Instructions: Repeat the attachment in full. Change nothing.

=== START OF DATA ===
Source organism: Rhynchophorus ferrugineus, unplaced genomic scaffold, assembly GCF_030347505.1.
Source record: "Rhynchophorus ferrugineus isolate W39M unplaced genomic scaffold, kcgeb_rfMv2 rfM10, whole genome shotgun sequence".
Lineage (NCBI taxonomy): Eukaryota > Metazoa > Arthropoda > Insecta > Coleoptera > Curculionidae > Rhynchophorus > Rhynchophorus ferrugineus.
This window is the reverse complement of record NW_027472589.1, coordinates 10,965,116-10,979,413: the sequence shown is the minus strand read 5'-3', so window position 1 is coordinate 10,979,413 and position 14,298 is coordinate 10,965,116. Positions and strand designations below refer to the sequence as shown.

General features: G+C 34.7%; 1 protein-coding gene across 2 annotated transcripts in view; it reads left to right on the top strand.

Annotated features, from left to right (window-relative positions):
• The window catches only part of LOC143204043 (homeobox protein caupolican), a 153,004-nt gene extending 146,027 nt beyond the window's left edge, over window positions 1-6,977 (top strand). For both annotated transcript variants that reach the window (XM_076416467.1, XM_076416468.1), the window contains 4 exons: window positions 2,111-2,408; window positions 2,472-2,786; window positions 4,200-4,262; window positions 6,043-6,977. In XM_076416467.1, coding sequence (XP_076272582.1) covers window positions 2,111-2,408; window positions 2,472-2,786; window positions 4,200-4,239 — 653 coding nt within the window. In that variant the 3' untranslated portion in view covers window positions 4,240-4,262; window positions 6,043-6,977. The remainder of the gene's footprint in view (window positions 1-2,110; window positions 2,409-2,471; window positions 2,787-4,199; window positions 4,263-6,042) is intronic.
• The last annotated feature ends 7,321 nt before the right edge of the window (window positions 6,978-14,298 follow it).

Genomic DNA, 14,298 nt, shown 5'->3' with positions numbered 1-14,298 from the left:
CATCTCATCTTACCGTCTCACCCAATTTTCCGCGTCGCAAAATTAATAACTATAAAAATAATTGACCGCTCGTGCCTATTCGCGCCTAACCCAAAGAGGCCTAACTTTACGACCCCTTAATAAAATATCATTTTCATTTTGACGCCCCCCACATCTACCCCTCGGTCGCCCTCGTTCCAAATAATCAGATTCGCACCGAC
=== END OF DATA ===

Source organism: Rhynchophorus ferrugineus, unplaced genomic scaffold, assembly GCF_030347505.1.
Source record: "Rhynchophorus ferrugineus isolate W39M unplaced genomic scaffold, kcgeb_rfMv2 rfM10, whole genome shotgun sequence".
Lineage (NCBI taxonomy): Eukaryota > Metazoa > Arthropoda > Insecta > Coleoptera > Curculionidae > Rhynchophorus > Rhynchophorus ferrugineus.
This window is the reverse complement of record NW_027472589.1, coordinates 10,965,116-10,979,413: the sequence shown is the minus strand read 5'-3', so window position 1 is coordinate 10,979,413 and position 14,298 is coordinate 10,965,116. Positions and strand designations below refer to the sequence as shown.

General features: G+C 34.7%; 1 protein-coding gene across 2 annotated transcripts in view; it reads left to right on the top strand.

Annotated features, from left to right (window-relative positions):
• The window catches only part of LOC143204043 (homeobox protein caupolican), a 153,004-nt gene extending 146,027 nt beyond the window's left edge, over window positions 1-6,977 (top strand). For both annotated transcript variants that reach the window (XM_076416467.1, XM_076416468.1), the window contains 4 exons: window positions 2,111-2,408; window positions 2,472-2,786; window positions 4,200-4,262; window positions 6,043-6,977. In XM_076416467.1, coding sequence (XP_076272582.1) covers window positions 2,111-2,408; window positions 2,472-2,786; window positions 4,200-4,239 — 653 coding nt within the window. In that variant the 3' untranslated portion in view covers window positions 4,240-4,262; window positions 6,043-6,977. The remainder of the gene's footprint in view (window positions 1-2,110; window positions 2,409-2,471; window positions 2,787-4,199; window positions 4,263-6,042) is intronic.
• The last annotated feature ends 7,321 nt before the right edge of the window (window positions 6,978-14,298 follow it).

Genomic DNA, 14,298 nt, shown 5'->3' with positions numbered 1-14,298 from the left:
CATCTCATCTTACCGTCTCACCCAATTTTCCGCGTCGCAAAATTAATAACTATAAAAATAATTGACCGCTCGTGCCTATTCGCGCCTAACCCAAAGAGGCCTAACTTTACGACCCCTTAATAAAATATCATTTTCATTTTGACGCCCCCCACATCTACCCCTCGGTCGCCCTCGTTCCAAATAATCAGATTCGCACCGAC